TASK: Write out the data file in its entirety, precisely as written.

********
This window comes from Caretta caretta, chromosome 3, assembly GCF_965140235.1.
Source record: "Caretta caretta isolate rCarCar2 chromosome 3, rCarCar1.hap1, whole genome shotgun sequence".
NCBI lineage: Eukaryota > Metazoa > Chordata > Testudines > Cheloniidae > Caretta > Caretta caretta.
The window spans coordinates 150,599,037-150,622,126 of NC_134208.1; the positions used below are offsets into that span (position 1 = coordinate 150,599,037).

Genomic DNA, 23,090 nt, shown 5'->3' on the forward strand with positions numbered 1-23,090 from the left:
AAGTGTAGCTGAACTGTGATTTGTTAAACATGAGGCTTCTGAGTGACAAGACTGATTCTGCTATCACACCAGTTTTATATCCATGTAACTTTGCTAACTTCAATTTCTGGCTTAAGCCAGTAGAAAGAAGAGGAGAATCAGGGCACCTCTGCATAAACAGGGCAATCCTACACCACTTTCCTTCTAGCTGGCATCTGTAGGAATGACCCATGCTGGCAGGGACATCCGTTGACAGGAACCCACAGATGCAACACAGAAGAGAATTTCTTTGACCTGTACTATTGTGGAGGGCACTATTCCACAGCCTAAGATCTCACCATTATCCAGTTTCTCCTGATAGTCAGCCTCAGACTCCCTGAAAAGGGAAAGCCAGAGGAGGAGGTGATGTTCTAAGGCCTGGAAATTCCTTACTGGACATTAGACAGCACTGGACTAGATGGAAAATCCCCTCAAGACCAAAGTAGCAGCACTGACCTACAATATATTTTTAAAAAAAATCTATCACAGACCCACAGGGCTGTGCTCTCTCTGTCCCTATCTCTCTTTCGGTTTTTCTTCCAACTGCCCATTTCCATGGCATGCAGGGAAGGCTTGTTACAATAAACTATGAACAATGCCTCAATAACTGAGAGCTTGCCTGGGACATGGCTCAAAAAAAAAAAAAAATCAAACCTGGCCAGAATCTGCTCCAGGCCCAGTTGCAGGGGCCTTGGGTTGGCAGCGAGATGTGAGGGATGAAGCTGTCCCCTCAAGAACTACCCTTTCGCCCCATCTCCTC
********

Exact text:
This window comes from Caretta caretta, chromosome 3, assembly GCF_965140235.1.
Source record: "Caretta caretta isolate rCarCar2 chromosome 3, rCarCar1.hap1, whole genome shotgun sequence".
NCBI lineage: Eukaryota > Metazoa > Chordata > Testudines > Cheloniidae > Caretta > Caretta caretta.
The window spans coordinates 150,599,037-150,622,126 of NC_134208.1; the positions used below are offsets into that span (position 1 = coordinate 150,599,037).

Genomic DNA, 23,090 nt, shown 5'->3' on the forward strand with positions numbered 1-23,090 from the left:
AAGTGTAGCTGAACTGTGATTTGTTAAACATGAGGCTTCTGAGTGACAAGACTGATTCTGCTATCACACCAGTTTTATATCCATGTAACTTTGCTAACTTCAATTTCTGGCTTAAGCCAGTAGAAAGAAGAGGAGAATCAGGGCACCTCTGCATAAACAGGGCAATCCTACACCACTTTCCTTCTAGCTGGCATCTGTAGGAATGACCCATGCTGGCAGGGACATCCGTTGACAGGAACCCACAGATGCAACACAGAAGAGAATTTCTTTGACCTGTACTATTGTGGAGGGCACTATTCCACAGCCTAAGATCTCACCATTATCCAGTTTCTCCTGATAGTCAGCCTCAGACTCCCTGAAAAGGGAAAGCCAGAGGAGGAGGTGATGTTCTAAGGCCTGGAAATTCCTTACTGGACATTAGACAGCACTGGACTAGATGGAAAATCCCCTCAAGACCAAAGTAGCAGCACTGACCTACAATATATTTTTAAAAAAAATCTATCACAGACCCACAGGGCTGTGCTCTCTCTGTCCCTATCTCTCTTTCGGTTTTTCTTCCAACTGCCCATTTCCATGGCATGCAGGGAAGGCTTGTTACAATAAACTATGAACAATGCCTCAATAACTGAGAGCTTGCCTGGGACATGGCTCAAAAAAAAAAAAAAATCAAACCTGGCCAGAATCTGCTCCAGGCCCAGTTGCAGGGGCCTTGGGTTGGCAGCGAGATGTGAGGGATGAAGCTGTCCCCTCAAGAACTACCCTTTCGCCCCATCTCCTC